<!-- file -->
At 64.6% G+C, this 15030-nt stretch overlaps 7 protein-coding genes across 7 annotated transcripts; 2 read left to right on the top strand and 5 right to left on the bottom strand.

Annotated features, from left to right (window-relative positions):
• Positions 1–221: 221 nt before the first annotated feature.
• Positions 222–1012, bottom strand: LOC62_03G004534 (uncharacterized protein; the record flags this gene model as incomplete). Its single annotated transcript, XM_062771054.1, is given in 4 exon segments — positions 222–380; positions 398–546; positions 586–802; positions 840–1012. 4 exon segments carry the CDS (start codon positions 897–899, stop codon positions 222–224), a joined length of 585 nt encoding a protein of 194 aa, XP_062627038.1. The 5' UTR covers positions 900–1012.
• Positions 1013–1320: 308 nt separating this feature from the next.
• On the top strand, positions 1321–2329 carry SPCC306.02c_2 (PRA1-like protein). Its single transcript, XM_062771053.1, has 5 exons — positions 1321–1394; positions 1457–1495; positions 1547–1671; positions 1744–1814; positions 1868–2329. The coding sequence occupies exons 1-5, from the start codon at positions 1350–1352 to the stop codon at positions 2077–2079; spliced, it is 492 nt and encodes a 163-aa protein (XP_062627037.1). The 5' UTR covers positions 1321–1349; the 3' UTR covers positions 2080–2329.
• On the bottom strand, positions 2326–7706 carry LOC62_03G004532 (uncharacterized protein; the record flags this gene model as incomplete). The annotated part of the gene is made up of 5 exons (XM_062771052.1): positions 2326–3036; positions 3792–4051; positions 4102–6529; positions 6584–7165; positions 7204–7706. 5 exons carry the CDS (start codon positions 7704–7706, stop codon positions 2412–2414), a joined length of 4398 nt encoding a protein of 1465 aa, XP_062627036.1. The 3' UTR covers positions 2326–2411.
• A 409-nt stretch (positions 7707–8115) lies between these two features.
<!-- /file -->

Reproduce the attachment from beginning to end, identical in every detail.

At 64.6% G+C, this 15030-nt stretch overlaps 7 protein-coding genes across 7 annotated transcripts; 2 read left to right on the top strand and 5 right to left on the bottom strand.

Annotated features, from left to right (window-relative positions):
• Positions 1–221: 221 nt before the first annotated feature.
• Positions 222–1012, bottom strand: LOC62_03G004534 (uncharacterized protein; the record flags this gene model as incomplete). Its single annotated transcript, XM_062771054.1, is given in 4 exon segments — positions 222–380; positions 398–546; positions 586–802; positions 840–1012. 4 exon segments carry the CDS (start codon positions 897–899, stop codon positions 222–224), a joined length of 585 nt encoding a protein of 194 aa, XP_062627038.1. The 5' UTR covers positions 900–1012.
• Positions 1013–1320: 308 nt separating this feature from the next.
• On the top strand, positions 1321–2329 carry SPCC306.02c_2 (PRA1-like protein). Its single transcript, XM_062771053.1, has 5 exons — positions 1321–1394; positions 1457–1495; positions 1547–1671; positions 1744–1814; positions 1868–2329. The coding sequence occupies exons 1-5, from the start codon at positions 1350–1352 to the stop codon at positions 2077–2079; spliced, it is 492 nt and encodes a 163-aa protein (XP_062627037.1). The 5' UTR covers positions 1321–1349; the 3' UTR covers positions 2080–2329.
• On the bottom strand, positions 2326–7706 carry LOC62_03G004532 (uncharacterized protein; the record flags this gene model as incomplete). The annotated part of the gene is made up of 5 exons (XM_062771052.1): positions 2326–3036; positions 3792–4051; positions 4102–6529; positions 6584–7165; positions 7204–7706. 5 exons carry the CDS (start codon positions 7704–7706, stop codon positions 2412–2414), a joined length of 4398 nt encoding a protein of 1465 aa, XP_062627036.1. The 3' UTR covers positions 2326–2411.
• A 409-nt stretch (positions 7707–8115) lies between these two features.